I have always loved chickens. This might be partly due to the fact that my dad grew up on a farm and then introduced me to chickens from a young age.
One day when I was nine or ten years old my dad came home with a hen, and put me in charge of taking care of her. Slowly we added a few more chickens, then some ducks and finally some turkeys to the collection.
The experience of taking care of poultry was a good one for me. It taught me a lot about responsibility and the rewards of hard work. There was always something very rewarding about collecting fresh eggs.
It also taught me about the circle of life. I loved watching chickens hatch and grow. I hated watching a chicken die of disease despite my best efforts to care for it.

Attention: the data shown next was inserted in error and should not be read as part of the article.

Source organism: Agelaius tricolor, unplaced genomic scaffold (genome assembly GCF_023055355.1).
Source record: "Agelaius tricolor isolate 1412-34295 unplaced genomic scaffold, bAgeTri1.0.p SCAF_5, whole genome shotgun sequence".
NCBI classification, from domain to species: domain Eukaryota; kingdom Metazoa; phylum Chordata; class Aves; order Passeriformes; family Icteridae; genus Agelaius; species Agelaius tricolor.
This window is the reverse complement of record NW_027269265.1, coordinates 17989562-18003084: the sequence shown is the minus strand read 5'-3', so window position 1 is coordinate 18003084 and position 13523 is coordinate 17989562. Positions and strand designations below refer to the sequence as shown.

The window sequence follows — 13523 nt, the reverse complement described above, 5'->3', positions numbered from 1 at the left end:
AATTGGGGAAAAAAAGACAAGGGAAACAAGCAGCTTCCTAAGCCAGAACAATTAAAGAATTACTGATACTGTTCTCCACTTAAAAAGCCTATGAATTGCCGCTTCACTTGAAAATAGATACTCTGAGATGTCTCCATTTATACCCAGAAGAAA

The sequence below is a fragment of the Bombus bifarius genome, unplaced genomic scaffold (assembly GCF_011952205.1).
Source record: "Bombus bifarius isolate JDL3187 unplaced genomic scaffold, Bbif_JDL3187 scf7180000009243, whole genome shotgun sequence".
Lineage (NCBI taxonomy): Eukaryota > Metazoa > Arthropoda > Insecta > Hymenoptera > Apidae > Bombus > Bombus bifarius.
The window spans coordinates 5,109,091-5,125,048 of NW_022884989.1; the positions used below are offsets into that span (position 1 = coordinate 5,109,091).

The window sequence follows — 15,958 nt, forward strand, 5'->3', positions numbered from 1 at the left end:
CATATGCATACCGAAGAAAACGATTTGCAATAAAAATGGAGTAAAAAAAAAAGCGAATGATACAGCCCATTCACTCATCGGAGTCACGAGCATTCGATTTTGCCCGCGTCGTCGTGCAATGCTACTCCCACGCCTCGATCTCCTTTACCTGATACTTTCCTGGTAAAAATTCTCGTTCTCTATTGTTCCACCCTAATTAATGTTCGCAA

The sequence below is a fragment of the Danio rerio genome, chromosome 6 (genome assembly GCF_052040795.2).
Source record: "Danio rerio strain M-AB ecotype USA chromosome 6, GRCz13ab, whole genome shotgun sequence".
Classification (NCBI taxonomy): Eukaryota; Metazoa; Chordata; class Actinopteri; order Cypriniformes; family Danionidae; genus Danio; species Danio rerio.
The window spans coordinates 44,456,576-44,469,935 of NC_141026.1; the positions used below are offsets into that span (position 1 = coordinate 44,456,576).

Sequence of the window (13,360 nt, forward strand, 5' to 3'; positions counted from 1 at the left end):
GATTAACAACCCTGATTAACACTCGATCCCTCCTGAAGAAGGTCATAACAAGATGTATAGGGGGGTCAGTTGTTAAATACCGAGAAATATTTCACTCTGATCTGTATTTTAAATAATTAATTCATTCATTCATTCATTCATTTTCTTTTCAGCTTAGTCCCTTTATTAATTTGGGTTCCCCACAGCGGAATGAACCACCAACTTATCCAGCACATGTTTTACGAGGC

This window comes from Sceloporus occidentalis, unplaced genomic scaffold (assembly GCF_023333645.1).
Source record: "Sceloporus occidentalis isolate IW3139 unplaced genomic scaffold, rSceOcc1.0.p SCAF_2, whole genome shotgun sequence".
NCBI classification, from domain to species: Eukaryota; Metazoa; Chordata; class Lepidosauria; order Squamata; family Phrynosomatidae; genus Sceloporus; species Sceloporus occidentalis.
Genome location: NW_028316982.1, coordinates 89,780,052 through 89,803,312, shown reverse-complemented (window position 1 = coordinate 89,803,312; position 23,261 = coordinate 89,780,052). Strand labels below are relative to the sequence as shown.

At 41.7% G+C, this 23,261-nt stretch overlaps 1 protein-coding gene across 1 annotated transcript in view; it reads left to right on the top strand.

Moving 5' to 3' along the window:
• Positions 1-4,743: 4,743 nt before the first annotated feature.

My family traveled and moved a lot when I was a kid, and having chickens always made me feel more settled, as if we were in that home to stay. Ironically, the one place we were not allowed to keep chickens was in a tiny Saskatchewan town with a population of less than 50 people and surrounded by farms. It seems that small-town bylaws can be stricter than those in cities.
As an adult I have also raised chickens when my living situation has permitted it. The cage shown here is one I made from scrap wood, small and portable enough to move around.
I’ve drawn up the design I used on SketchUp. The covered area includes a nesting box at the top with a small door, while the main door is on the bottom. I’m sure there are lots of improvements that could be made, but the overall design is handy for a small and portable warm-weather chicken coop.